Kevin Hart says it loud, proud as ‘SNL’s’ new James Brown

SHARE Kevin Hart says it loud, proud as ‘SNL’s’ new James Brown
SHARE Kevin Hart says it loud, proud as ‘SNL’s’ new James Brown

He was well under 6 feet tall, but James Brown has cast a long shadow, especially at “Saturday Night Live.” Eddie Murphy’s killer takeoffs of the Godfather of Soul helped cement his stardom in the early ’80s, and apparently so intimidated subsequent cast members that no one has taken on Brown in the 30 years since.

Until this weekend, that is, when the similarly short-statured Kevin Hart donned a pompadour wig and made the Hardest Working Man in Show Business a punch line again. It took most of the cast to play Brown’s band in a bit taking his regular one-by-one polling of the musicians — “Should we get more funky?” — to a silly extreme. Before long he was checking who was OK with chicken parm for lunch. The gag was good, but what really sold it was the dynamic host whooping it up and mimicking the soul great’s skittering footwork.

Hart was a strong host his first go-round two years ago and brought the funny again this time, energizing the show with his exuberance and his well-honed comic personality (parodied Saturday when Jay Pharaoh played Hart’s long-lost son). But he wasn’t the only attention-grabber this episode had to offer.

The highlight was out of the studio, a little film with Hart, Pharaoh and Kenan Thompson chilling on a corner in Bushwick and telling stories laced with elements of the Brooklyn neighborhood’s rapid gentrification. One’s a nanny, one deals with bitches all day as a dog walker, and all are curious about the new artisanal mayonnaise shop. If anyone is the audience for an earnest woman’s acoustic guitar rendition of O.T. Genasis’ “I’m in Love With the Coco,” it’s them.

The opening scene observed both the news of the week and the holiday weekend with Martin Luther King Jr. (Thompson) visiting a present-day teen (Pete Davidson) and lamenting that our corruption of his legacy is making the mountaintop harder and hard to reach. The modest Oscar recognition of “Selma” is bad enough, but when he sees a hashtag now counts as a protest, “Oh my God, that mountain is miles away.”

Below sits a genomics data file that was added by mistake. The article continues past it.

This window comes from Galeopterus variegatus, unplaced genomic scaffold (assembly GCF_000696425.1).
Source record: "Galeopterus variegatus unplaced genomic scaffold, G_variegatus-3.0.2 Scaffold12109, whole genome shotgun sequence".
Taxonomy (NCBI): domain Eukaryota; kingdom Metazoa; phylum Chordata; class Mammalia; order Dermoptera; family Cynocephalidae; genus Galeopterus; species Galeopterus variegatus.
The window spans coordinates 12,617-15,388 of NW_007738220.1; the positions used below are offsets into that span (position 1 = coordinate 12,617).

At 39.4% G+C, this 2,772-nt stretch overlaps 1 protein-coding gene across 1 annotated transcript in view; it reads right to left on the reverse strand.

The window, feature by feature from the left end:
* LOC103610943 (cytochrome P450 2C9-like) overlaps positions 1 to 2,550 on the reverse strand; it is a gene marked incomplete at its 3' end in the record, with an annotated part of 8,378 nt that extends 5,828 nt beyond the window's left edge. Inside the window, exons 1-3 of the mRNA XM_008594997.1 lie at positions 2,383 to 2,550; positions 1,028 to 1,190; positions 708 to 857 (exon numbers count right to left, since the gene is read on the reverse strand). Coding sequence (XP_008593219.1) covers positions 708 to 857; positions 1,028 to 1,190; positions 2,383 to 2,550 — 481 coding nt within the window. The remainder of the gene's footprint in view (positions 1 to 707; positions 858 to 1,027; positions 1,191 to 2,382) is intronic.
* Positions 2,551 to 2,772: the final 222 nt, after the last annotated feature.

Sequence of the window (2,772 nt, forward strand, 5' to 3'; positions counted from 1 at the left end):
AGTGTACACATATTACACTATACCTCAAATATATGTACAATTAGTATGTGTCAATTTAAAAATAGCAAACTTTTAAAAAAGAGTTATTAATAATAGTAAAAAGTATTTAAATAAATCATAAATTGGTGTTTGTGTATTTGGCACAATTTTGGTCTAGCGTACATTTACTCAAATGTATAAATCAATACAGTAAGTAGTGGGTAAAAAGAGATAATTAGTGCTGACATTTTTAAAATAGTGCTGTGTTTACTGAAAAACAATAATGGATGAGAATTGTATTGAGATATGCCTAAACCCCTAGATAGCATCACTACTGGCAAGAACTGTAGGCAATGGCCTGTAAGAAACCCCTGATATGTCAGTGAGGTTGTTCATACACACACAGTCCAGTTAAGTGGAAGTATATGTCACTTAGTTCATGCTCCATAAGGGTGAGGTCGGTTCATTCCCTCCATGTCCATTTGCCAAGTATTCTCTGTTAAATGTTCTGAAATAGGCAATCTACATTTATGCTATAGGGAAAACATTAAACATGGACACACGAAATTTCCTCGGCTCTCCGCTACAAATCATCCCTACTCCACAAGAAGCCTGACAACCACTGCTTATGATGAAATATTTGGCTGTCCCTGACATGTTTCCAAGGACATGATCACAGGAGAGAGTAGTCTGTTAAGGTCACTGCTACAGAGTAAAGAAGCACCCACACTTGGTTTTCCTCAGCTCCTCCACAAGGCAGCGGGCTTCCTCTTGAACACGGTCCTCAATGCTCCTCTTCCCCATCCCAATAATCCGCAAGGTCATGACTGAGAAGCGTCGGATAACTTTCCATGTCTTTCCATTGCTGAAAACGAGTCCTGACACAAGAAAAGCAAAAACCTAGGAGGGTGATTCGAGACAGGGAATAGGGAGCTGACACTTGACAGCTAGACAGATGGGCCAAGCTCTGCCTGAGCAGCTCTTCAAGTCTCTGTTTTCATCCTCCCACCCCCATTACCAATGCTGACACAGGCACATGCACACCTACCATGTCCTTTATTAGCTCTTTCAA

Twice we were favored with mock Calvin Klein commercials starring Kate McKinnon as the 20-year-old Justin Bieber, his immaturity inescapable as he murmured, “I’m a big boy now,” and stood on a box to embrace a model (Cecily Strong).

Even the musical numbers were intriguing as the eccentric Sia, in a ruffly blindfold, infused her songs with performance art. Her 12-year-old sidekick Maddie Ziegler (recently parodied by Jim Carrey on “SNL”) emoted with an older dancer (NOT Shia LaBeouf) in a sort of silent soap opera accompanying “Elastic Heart,” and “Chandelier” was simultaneously signed by a guy in clown makeup.

Other thoughts:

• Hart stayed pretty much unfazed as glitches snarled his talk show with Instagram abusers. A monitor showing the posts took a while to start up, and then a couch meant to whisk offenders into a dungeon got stuck on a wall mid-whisk.

• A scene about a dragon attacking a castle went nowhere because its main gag was a tired one: Everyone sings instead of fleeing, to Hart’s frustration. This bit’s most interesting moment came in the mid-commercial teaser, when we got to see the fire-extinguisher guy keeping an eye on the castle’s wall torches.

• Next week it’s another host-as-musical-guest episode with country singer and “The Voice” coach Blake Shelton doing double duty. It’ll be like “Blake Shelton’s Not So Family Christmas,” but with Leslie Jones instead of Larry the Cable Guy.

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